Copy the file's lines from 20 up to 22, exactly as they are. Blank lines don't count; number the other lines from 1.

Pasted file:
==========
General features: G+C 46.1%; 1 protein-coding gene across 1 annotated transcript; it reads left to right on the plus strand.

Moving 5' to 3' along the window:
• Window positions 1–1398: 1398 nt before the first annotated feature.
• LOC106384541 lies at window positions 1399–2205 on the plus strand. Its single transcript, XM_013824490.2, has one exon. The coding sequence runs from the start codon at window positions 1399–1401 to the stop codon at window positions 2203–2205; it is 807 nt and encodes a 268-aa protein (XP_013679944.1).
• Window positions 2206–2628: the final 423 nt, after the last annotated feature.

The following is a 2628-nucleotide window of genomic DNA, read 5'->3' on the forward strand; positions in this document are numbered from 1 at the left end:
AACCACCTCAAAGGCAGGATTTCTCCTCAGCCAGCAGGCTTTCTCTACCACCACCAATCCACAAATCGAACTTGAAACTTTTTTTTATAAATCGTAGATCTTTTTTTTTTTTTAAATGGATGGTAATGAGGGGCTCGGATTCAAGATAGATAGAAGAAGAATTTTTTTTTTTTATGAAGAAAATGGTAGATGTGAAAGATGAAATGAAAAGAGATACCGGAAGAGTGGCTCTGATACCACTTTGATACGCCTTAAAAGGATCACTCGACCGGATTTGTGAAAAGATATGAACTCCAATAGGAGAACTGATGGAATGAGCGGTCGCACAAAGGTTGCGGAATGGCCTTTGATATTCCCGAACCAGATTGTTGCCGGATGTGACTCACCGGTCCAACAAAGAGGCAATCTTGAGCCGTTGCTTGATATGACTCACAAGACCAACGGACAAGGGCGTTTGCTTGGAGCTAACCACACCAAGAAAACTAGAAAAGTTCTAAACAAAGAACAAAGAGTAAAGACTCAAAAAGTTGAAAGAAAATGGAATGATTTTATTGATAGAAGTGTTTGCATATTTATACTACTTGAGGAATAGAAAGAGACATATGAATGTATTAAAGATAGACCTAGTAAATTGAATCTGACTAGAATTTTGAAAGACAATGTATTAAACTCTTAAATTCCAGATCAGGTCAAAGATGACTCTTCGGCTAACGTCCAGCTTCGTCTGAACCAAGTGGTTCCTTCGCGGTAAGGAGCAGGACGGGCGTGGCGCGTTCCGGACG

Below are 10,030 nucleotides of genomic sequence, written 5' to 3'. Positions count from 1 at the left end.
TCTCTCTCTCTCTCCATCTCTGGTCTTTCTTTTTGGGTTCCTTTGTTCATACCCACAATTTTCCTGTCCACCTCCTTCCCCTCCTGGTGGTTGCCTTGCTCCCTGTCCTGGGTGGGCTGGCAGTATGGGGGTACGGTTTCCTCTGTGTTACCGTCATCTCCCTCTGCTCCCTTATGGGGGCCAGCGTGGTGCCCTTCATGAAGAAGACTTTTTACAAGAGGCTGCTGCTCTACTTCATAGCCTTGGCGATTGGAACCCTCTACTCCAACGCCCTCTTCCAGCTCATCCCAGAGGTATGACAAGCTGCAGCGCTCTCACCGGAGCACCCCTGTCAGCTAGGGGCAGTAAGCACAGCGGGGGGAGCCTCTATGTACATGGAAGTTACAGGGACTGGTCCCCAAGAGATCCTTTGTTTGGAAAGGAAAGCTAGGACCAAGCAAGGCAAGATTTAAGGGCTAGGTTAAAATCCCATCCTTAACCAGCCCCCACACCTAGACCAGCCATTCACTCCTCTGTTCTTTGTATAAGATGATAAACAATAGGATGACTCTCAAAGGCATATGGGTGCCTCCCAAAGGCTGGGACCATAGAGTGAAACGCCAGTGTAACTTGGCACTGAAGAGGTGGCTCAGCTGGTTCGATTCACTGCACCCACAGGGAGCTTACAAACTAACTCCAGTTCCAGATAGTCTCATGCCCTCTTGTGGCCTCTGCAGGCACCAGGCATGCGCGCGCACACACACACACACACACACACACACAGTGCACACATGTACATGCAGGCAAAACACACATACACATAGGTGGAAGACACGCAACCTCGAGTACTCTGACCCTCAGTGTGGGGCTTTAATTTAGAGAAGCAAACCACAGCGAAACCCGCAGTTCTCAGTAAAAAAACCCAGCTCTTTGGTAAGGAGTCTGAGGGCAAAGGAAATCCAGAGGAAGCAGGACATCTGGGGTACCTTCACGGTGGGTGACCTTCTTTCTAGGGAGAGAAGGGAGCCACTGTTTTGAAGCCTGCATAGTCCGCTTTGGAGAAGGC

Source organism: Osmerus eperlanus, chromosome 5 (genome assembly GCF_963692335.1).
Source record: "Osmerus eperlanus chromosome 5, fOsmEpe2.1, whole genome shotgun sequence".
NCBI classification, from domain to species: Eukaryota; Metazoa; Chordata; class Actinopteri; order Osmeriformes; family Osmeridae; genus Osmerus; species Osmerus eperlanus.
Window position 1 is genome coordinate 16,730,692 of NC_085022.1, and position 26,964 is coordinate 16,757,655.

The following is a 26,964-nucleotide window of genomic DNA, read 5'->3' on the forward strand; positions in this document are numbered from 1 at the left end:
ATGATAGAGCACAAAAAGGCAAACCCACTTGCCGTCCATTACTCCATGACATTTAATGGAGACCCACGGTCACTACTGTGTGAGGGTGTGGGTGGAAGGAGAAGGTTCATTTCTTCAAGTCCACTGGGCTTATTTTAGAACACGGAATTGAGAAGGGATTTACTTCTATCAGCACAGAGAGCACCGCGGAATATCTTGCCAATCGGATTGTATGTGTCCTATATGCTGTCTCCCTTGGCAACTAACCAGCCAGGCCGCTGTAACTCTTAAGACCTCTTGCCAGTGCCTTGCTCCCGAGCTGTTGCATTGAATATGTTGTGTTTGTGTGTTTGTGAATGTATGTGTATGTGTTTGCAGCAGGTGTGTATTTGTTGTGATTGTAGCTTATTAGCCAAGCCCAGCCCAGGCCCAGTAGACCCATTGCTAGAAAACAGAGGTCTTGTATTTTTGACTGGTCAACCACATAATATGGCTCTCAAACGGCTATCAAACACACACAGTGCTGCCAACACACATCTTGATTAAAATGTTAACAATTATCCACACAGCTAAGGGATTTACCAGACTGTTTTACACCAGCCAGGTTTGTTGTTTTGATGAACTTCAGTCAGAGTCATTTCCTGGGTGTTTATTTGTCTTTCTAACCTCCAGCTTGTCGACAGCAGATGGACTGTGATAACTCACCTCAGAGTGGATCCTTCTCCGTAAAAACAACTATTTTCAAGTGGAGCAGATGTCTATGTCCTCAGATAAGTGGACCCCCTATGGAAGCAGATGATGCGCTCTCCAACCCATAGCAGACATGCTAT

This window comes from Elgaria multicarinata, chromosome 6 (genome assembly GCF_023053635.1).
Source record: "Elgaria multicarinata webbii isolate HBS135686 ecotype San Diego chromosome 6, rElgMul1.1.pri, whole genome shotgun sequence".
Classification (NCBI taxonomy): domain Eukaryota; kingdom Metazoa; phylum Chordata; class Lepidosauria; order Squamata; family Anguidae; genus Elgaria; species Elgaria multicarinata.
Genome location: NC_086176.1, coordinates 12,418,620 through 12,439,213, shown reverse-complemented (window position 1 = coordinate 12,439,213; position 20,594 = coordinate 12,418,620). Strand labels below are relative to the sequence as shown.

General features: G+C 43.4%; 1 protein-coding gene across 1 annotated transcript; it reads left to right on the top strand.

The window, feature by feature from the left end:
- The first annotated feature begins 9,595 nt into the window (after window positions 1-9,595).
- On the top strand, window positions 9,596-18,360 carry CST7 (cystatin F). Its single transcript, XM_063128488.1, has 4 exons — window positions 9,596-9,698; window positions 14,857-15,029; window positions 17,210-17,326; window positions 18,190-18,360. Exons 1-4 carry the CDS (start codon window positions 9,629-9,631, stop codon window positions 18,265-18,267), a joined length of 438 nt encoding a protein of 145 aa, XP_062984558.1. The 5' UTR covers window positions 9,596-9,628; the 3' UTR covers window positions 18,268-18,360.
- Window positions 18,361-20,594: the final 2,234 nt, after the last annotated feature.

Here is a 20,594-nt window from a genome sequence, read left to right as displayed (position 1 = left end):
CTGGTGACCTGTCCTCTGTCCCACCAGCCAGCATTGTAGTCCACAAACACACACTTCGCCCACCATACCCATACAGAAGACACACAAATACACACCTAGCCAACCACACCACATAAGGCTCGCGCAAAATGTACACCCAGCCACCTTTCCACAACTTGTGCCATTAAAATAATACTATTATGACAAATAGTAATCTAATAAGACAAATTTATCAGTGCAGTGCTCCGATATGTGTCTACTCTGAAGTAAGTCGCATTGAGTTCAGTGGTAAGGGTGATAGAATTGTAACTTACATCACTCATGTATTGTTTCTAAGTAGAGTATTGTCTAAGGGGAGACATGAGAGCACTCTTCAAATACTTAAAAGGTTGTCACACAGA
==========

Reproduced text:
General features: G+C 43.4%; 1 protein-coding gene across 1 annotated transcript; it reads left to right on the top strand.

The window, feature by feature from the left end:
- The first annotated feature begins 9,595 nt into the window (after window positions 1-9,595).